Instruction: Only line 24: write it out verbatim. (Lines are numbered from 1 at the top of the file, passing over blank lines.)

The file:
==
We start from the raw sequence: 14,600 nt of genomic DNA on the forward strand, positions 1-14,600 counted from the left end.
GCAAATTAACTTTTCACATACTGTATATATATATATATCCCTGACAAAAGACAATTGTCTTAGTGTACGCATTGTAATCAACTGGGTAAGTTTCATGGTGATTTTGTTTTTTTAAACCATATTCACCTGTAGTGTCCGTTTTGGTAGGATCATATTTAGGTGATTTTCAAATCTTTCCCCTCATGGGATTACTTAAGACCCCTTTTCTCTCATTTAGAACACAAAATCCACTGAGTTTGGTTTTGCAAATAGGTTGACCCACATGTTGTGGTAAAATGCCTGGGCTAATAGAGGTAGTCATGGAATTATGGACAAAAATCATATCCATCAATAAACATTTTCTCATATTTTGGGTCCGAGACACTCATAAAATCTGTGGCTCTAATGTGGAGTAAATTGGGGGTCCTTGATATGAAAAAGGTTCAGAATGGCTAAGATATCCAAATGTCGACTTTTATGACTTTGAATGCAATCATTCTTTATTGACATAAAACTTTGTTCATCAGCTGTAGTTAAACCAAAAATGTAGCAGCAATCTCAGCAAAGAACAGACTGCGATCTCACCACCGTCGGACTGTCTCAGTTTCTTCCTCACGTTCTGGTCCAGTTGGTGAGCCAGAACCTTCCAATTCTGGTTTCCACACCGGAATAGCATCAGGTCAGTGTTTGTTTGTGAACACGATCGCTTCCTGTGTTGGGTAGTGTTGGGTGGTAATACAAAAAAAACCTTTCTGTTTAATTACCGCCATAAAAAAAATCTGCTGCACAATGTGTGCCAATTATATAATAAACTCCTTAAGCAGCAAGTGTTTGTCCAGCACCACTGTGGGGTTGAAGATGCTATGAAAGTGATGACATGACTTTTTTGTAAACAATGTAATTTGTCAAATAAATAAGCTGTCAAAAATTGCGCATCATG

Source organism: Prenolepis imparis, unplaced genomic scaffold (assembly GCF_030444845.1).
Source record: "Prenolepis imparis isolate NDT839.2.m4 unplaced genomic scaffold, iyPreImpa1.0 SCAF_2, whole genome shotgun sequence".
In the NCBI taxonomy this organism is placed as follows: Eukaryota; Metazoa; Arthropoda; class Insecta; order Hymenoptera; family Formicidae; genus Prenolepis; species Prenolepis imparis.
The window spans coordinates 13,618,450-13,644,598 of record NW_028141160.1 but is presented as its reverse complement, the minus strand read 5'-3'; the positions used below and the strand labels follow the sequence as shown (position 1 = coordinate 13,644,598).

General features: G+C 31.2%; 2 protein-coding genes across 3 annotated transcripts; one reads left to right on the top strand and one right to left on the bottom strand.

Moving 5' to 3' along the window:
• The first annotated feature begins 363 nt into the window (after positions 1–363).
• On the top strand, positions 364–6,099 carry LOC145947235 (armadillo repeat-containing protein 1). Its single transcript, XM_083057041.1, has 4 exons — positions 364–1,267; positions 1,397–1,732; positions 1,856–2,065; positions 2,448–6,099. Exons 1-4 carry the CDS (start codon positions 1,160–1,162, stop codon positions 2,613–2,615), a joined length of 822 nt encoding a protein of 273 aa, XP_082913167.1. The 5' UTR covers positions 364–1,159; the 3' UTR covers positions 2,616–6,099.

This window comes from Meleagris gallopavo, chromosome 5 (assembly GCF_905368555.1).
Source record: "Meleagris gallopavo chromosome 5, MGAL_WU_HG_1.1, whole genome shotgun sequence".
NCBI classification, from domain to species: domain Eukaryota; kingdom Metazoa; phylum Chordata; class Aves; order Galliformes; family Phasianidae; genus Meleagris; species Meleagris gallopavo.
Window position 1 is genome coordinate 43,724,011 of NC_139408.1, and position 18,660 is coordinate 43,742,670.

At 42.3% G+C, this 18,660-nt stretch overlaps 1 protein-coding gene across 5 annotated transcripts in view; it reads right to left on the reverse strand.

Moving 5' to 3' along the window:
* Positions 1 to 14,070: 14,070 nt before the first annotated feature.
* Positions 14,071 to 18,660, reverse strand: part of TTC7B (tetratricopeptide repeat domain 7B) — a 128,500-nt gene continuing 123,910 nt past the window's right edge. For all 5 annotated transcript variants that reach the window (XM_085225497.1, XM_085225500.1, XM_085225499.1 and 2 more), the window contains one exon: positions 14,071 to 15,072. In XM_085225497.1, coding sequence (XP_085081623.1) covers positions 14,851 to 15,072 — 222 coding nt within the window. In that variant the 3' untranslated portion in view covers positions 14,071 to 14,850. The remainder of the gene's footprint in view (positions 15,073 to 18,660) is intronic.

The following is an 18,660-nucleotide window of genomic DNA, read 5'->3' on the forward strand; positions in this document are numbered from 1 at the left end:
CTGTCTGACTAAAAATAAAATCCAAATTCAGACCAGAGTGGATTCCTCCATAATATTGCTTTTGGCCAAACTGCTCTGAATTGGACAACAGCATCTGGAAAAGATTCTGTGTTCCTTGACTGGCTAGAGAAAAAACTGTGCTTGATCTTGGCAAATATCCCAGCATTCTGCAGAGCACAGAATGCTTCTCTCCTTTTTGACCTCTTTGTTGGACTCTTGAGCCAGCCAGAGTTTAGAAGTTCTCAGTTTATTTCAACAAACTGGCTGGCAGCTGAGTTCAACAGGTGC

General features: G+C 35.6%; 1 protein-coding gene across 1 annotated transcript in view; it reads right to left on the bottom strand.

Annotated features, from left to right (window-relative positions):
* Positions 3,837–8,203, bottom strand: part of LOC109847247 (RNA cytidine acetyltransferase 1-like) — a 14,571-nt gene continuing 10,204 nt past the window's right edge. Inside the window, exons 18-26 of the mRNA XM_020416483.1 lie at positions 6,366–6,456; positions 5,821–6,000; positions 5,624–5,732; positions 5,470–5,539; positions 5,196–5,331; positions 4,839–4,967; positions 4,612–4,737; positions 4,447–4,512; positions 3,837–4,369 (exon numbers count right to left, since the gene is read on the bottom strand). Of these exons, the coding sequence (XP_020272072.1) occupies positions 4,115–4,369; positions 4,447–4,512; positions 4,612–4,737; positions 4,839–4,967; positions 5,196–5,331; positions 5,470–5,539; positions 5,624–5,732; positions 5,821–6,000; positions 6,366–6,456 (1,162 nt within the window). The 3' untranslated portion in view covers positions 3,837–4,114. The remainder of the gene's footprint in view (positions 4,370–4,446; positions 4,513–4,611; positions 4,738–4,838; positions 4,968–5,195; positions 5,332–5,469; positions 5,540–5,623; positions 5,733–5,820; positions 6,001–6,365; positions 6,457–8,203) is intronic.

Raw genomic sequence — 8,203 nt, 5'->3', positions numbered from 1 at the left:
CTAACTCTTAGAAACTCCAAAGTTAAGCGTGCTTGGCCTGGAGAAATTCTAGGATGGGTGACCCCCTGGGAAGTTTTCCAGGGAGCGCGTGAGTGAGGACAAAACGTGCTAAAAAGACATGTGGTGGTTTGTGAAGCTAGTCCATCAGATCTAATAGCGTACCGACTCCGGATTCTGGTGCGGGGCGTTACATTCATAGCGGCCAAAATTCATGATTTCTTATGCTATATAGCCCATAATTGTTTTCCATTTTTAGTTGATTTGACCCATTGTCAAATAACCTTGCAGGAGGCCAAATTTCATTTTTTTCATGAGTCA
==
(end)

Raw genomic sequence — 8,203 nt, 5'->3', positions numbered from 1 at the left: